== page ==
Paris and Fez, 16th May - 4th June 1995
On the occasion of the United Nations Year of Tolerance, and marking, the 125th birth anniversary of Mahatma Gandhi, the Executive Board of UNESCO, at its 146th session, unanimously adopted the decision to establish the "UNESCO-Madanjeet Singh Prize for the Promotion of Tolerance and Non-Violence".
An eminent five-member international jury representing, different regions of the world, shall biannually award the US$ 40,000/- prize, donated by Mr. Madanjeet Singh, to institutions, organizations, and/or persons, who have meritoriously worked for tolerance and non-violence in scientific, artistic, cultural, or communication fields, as well as to the families of creative artists who have fallen victims to intolerance.
A well-known writer, scholar, and artist, Mr. Madanjeet Singh was imprisoned for nine months in the Indian jail of Mirzapur during Mahatma Gandhi's non-violent "Quit India" movement against British colonial rule.
The Government of India awarded him the "Tamra Patra" in 1972, by virtue of which he is paid a freedom-fighter pension, a monthly stipend that he has since given away in charity.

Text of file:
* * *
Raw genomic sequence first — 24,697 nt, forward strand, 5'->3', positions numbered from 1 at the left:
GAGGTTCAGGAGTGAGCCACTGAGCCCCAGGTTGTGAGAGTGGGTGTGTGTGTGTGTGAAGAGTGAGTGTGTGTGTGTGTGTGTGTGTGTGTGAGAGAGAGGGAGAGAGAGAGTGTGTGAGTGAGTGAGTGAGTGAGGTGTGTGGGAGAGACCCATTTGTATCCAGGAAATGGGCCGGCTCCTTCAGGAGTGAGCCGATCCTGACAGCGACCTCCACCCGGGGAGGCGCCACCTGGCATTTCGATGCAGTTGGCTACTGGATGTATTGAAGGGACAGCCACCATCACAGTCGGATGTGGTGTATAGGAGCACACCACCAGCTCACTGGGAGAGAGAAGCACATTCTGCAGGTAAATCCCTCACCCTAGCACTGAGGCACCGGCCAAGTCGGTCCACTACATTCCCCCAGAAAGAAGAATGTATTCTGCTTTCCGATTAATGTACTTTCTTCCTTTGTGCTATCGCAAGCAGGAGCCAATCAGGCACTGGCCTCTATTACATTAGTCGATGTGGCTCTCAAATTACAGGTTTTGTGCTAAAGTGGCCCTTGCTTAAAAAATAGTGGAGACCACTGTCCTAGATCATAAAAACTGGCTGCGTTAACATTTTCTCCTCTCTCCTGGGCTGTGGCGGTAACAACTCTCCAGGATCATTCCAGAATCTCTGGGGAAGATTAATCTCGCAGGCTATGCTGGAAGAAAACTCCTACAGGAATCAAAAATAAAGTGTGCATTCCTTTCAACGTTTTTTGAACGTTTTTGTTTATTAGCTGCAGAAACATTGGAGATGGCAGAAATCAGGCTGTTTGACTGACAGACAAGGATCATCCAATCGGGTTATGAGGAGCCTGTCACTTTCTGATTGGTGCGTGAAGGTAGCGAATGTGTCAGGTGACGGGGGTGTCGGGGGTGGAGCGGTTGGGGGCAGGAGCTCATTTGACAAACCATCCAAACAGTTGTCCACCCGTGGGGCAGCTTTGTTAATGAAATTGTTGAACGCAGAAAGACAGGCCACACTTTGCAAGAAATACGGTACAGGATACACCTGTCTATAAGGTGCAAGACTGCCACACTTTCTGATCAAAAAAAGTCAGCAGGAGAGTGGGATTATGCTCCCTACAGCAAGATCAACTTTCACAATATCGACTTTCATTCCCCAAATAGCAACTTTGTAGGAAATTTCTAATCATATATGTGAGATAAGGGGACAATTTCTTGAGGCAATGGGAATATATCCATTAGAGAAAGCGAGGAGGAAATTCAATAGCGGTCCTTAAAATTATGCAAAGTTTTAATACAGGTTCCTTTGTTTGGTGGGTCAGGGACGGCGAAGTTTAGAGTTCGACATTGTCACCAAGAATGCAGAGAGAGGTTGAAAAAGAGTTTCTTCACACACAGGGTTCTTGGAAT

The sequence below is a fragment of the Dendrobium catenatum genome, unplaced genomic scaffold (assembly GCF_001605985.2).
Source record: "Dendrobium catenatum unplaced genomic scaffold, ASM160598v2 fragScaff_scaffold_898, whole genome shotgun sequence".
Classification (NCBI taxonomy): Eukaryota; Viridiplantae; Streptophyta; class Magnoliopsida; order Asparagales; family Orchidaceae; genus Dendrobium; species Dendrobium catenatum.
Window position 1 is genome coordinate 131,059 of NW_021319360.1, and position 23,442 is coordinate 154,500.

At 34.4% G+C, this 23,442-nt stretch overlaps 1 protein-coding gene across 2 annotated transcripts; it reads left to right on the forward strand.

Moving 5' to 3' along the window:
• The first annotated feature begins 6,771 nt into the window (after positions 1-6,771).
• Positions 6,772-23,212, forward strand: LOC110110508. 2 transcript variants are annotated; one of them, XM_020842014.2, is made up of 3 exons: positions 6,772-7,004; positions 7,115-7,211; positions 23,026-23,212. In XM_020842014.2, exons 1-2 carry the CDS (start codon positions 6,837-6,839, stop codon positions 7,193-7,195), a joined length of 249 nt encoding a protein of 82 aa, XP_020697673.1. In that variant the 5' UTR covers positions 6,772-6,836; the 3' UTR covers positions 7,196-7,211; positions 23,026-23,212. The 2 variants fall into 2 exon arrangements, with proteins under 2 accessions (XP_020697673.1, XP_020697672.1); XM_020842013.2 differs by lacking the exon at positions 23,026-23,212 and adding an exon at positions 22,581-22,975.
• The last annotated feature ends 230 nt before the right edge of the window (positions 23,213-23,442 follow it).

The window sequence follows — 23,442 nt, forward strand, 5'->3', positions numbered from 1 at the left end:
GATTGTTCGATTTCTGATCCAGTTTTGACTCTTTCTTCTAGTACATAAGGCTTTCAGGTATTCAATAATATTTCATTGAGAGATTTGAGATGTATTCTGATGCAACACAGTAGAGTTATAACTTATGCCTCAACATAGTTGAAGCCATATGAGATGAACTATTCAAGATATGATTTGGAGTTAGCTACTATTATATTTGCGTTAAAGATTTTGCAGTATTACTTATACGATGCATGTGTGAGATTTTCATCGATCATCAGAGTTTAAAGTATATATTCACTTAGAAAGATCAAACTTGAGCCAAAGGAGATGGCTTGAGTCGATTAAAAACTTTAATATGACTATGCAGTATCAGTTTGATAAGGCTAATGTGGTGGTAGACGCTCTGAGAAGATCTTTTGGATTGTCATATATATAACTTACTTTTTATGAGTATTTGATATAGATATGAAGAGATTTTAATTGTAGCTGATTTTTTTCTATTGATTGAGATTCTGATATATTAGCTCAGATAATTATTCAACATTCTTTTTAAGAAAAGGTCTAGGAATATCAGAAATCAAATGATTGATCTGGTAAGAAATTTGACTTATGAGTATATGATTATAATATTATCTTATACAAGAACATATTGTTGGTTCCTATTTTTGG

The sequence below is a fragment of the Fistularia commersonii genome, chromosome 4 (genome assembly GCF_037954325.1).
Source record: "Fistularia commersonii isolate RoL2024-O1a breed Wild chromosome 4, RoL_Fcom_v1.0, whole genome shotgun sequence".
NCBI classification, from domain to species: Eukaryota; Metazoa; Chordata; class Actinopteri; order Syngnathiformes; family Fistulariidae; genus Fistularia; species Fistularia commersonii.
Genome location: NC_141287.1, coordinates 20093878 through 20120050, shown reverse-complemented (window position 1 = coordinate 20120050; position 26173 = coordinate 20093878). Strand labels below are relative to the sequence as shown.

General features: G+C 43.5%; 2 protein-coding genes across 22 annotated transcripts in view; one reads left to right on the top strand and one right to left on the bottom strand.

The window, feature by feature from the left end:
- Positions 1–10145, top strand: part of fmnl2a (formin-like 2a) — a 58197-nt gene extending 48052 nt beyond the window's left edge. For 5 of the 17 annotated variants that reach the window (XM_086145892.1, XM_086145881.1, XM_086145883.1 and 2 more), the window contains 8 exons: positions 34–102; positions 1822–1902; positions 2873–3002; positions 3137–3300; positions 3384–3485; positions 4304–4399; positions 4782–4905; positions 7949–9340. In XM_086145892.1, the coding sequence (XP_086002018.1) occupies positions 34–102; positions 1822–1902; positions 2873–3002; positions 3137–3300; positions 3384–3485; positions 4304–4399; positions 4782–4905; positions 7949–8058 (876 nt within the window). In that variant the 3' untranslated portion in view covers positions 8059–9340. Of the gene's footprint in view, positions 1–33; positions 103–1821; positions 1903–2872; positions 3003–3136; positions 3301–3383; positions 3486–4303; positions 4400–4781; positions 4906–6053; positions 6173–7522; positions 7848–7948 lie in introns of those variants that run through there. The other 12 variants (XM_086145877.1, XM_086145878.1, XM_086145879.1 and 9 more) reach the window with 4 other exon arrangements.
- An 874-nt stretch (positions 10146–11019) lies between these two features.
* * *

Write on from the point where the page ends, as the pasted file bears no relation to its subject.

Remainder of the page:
Mr. Madanjeet Singh has been closely associated for over forty years with UNESCO, the "conscience of humanity" as Jawaharlal Nehru hailed the organization at the time he wrote in 1954 the preface to Mr. Singh's first volume in the UNESCO World Art series, India, Paintings from Ajanta Caves. In the year 1968, UNESCO sponsored another classical publication, Himalayan Art, which was acclaimed as widely as his latest book, The Sun in Myth and Art, published in six-language editions in co-operation between UNESCO and seven most well-known publishing houses all over the world. Having served as India's Ambassador in several countries, he is at present a Special Adviser to the Director-General of UNESCO, Paris.
Prize upgraded in 2002 to US$ 100,000/- (one hundred thousand United State dollars).